Hotline for Migrant Workers recently published a report entitled Trafficking, Slavery, Torture and Rape Victims among Asylum Seekers on their way to Israel It details the suffering of the 12,000 people who were smuggled to Israel through the Egyptian border in 2010. Many Eritreans and Ethiopians, once reaching Egypt, were kept as hostages in inhumane conditions until a ransom was paid for their release by family members in wealthy countries. Some were told that they would be sold to organ traders if their relatives did not pay, claiming that they could get $25,000 for a kidney.  

Hotline for Migrant Workers has collected evidence from about 60 Eritreans who were victimised by smugglers in the Sinai Desert en route to Israel for periods ranging from four weeks to five months and often resulting with unwanted pregnancies from the constant rape. Torture camps were set up in the desert by persecutors who did not limit themselves to psychological torture, threats and rape: some of the Eritreans were murdered or starved to death. When some men in the group tried to stop young women from being raped, they were forced into chains and also raped. Some of the raped women testified that it became easier not to resist any more.

This living hell has become a business. The ransom amounts that are paid encourage the smugglers to raise their demands. The higher the sum, the harder it is for the family abroad to raise the money.  This results in an even longer period of imprisonment and torture for the asylum seekers many of whom die before or even after the ransom has been paid.

According to the testimony, the smuggling networks and the resulting torture and murder are orchestrated in Sinai by local Bedouins. There are several groups of smugglers aided by Eritrean, Ethiopian who act as mediators and are paid for their services despite formerly being asylum seekers themselves.  
The Egyptian authorities have done nothing to stop their citizens from committing these atrocities.

Last week HRCE wrote an article comparing the uprising against dictatorship in Egypt to the lack of action against equal totalitarian brutality in Eritrea. It seems that Egypt, too, has its collaborationist citizens - those who take advantage of the needy, the frightened, the helpless - and all for monetary gain.  None of this would be possible - in Eritrea, or the Sinai Desert - without outside collaboration, without people in and out of government choosing to turn a blind eye to human suffering because they can also make money.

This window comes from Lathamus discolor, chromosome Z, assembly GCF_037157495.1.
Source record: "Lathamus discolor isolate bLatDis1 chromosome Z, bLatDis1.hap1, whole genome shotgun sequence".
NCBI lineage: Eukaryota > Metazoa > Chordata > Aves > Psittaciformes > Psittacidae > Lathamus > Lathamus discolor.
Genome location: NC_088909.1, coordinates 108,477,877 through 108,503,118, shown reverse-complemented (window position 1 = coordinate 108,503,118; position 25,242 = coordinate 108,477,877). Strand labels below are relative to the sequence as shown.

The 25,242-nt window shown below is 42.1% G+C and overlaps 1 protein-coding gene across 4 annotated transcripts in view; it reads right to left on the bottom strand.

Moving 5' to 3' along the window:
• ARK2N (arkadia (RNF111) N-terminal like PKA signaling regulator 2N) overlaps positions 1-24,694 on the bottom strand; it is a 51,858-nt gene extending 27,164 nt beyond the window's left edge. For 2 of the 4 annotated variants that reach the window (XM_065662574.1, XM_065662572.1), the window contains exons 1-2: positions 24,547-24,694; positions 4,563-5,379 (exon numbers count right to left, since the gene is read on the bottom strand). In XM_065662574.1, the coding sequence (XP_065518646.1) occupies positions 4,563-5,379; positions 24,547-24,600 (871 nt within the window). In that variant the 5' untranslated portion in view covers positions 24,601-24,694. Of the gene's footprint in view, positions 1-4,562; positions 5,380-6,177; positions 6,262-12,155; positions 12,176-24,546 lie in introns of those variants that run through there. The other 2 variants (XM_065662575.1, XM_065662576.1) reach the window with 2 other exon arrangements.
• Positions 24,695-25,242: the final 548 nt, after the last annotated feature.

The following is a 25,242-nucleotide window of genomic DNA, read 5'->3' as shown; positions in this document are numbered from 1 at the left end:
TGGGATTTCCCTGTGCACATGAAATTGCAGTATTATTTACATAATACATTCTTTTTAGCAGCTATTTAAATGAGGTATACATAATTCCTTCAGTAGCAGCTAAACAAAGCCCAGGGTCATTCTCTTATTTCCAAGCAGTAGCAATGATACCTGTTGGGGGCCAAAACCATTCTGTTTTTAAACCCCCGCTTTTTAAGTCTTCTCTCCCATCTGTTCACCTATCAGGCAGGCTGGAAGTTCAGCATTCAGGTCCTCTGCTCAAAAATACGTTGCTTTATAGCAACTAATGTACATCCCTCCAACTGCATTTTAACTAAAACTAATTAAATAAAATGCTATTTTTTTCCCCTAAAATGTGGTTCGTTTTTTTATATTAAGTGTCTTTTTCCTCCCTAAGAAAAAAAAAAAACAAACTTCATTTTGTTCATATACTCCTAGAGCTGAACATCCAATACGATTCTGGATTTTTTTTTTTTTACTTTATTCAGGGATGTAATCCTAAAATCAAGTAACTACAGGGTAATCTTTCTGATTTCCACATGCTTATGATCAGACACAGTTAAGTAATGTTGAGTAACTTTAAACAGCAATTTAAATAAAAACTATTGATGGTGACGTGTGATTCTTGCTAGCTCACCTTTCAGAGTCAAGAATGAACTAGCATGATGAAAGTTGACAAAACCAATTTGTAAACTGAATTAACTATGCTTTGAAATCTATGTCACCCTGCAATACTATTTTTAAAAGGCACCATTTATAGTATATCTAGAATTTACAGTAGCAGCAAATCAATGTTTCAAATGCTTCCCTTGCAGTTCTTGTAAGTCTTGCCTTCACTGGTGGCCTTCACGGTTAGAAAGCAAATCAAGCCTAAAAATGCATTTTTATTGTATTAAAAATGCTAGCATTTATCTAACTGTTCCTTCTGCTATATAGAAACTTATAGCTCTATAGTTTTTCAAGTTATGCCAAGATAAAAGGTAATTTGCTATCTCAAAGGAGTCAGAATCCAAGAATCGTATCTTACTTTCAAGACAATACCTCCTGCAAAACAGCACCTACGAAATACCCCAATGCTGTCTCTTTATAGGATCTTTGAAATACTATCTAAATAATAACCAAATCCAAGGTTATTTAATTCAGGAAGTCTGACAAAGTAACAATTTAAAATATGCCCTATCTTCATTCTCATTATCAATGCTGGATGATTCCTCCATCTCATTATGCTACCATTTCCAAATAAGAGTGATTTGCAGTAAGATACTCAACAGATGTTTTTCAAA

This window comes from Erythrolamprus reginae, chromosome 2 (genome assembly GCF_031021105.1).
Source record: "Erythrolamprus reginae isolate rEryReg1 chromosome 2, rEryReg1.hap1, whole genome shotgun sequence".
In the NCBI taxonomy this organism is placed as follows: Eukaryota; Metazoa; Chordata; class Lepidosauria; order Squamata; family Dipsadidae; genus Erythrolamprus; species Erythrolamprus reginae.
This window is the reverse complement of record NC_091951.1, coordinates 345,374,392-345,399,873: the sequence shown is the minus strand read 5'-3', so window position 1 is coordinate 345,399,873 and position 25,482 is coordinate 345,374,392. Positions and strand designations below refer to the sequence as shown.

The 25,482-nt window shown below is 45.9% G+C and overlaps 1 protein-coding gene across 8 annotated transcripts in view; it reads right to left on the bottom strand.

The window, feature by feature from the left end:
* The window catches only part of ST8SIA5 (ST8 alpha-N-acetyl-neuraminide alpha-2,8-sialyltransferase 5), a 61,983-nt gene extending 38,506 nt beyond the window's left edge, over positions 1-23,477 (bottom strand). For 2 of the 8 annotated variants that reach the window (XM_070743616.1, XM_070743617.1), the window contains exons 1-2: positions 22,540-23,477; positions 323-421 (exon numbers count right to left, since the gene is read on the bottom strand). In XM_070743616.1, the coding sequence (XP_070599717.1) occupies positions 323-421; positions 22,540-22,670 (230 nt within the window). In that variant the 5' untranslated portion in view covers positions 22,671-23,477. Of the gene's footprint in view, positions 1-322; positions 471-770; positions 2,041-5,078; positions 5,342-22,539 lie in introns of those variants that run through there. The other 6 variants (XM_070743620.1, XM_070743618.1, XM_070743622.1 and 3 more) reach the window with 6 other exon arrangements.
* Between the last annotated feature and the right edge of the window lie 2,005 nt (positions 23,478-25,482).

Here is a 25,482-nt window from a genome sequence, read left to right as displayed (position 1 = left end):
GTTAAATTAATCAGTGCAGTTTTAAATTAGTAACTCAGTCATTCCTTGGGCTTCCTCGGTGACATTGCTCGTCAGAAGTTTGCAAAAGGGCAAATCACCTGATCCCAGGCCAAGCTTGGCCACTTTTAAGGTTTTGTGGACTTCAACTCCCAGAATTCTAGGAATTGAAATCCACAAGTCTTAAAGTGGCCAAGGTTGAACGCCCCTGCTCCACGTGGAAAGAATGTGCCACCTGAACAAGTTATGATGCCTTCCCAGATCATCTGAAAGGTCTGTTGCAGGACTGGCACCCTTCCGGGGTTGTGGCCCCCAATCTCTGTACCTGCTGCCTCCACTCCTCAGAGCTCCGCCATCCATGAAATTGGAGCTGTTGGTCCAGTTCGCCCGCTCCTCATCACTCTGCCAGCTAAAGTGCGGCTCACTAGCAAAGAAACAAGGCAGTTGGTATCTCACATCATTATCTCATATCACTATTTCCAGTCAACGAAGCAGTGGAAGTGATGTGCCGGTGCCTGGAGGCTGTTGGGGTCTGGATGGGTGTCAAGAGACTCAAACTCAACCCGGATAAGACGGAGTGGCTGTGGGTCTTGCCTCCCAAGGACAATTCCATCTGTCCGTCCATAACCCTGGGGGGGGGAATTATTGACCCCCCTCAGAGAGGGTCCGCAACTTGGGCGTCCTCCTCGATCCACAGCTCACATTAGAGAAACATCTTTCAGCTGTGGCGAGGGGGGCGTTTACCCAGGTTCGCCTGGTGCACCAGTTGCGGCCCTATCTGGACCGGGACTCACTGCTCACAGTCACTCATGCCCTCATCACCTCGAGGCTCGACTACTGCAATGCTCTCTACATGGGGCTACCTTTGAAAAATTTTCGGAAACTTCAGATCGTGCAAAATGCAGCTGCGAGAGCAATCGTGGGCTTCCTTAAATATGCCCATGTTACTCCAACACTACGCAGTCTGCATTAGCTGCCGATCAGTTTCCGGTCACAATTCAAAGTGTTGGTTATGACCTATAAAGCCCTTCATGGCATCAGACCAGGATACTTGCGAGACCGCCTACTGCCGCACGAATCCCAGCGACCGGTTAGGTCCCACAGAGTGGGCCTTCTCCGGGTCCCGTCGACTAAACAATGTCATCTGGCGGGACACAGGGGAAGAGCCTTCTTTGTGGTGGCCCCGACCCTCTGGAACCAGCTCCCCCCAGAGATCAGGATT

Eye-witness testament is there for all to see, but the financial imperative seems to make those in Egypt, Israel, Eritrea and the outside world blind to suffering. Cynics might say that you can always pay half of the poor to kill the other half. But who’s paying them? And who stands to gain the most?
How does this desert nightmare begin for the Eritreans? What hell was so bad that they would risk their lives and allow themselves to be subjected to these horrors? It must be that when you already live in hell almost any alternative however dangerous seems better. First you have to survive drowning then you have to survive being shot at and then, half starved and without any possessions, you are weak enough, and desperate enough, to put yourself in the hands of anyone who seems to be offering even a shred of hope. In this way you can find yourself in a foreign country where you are again treated as less than human. Although it is not the first time, as Eritreans, that these asylum seekers have been maltreated it is coming on top of similar maltreatment in Isaias Afewerki’s Eritrea which has become a giant prison.

This Eritrean nightmare in the Sinai desert begun with Afewerki and can only end with his removal from power.

Human Rights Concern – Eritrea
London, U.K
4 March 2011